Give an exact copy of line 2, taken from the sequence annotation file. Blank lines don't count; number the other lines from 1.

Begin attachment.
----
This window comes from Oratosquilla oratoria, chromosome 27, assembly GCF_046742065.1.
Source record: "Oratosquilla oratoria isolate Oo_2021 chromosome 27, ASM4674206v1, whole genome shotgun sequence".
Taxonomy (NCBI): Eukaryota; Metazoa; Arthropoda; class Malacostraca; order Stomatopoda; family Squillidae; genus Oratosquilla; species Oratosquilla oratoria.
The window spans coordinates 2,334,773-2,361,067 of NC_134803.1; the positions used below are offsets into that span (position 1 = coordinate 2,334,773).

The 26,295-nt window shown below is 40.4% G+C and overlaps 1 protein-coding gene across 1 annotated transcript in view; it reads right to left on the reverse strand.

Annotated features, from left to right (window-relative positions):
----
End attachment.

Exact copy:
Source record: "Oratosquilla oratoria isolate Oo_2021 chromosome 27, ASM4674206v1, whole genome shotgun sequence".